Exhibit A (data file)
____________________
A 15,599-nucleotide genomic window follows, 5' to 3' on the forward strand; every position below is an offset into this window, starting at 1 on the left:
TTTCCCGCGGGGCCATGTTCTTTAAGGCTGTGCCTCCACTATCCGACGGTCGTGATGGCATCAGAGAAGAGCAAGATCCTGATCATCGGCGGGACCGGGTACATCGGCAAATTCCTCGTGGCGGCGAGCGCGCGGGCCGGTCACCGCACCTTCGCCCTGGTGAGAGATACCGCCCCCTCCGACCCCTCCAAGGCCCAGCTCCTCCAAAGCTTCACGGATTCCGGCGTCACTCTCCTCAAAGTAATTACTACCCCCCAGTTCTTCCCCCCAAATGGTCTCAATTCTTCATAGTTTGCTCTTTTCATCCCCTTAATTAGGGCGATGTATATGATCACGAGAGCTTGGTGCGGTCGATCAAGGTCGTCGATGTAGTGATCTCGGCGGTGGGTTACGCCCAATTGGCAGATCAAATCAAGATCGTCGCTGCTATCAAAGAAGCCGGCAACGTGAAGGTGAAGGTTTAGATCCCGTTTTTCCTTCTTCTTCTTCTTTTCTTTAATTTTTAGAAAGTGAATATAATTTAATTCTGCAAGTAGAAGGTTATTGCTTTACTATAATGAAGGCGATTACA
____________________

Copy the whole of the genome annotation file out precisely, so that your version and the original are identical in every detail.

A 15,599-nucleotide genomic window follows, 5' to 3' on the forward strand; every position below is an offset into this window, starting at 1 on the left:
TTTCCCGCGGGGCCATGTTCTTTAAGGCTGTGCCTCCACTATCCGACGGTCGTGATGGCATCAGAGAAGAGCAAGATCCTGATCATCGGCGGGACCGGGTACATCGGCAAATTCCTCGTGGCGGCGAGCGCGCGGGCCGGTCACCGCACCTTCGCCCTGGTGAGAGATACCGCCCCCTCCGACCCCTCCAAGGCCCAGCTCCTCCAAAGCTTCACGGATTCCGGCGTCACTCTCCTCAAAGTAATTACTACCCCCCAGTTCTTCCCCCCAAATGGTCTCAATTCTTCATAGTTTGCTCTTTTCATCCCCTTAATTAGGGCGATGTATATGATCACGAGAGCTTGGTGCGGTCGATCAAGGTCGTCGATGTAGTGATCTCGGCGGTGGGTTACGCCCAATTGGCAGATCAAATCAAGATCGTCGCTGCTATCAAAGAAGCCGGCAACGTGAAGGTGAAGGTTTAGATCCCGTTTTTCCTTCTTCTTCTTCTTTTCTTTAATTTTTAGAAAGTGAATATAATTTAATTCTGCAAGTAGAAGGTTATTGCTTTACTATAATGAAGGCGATTACA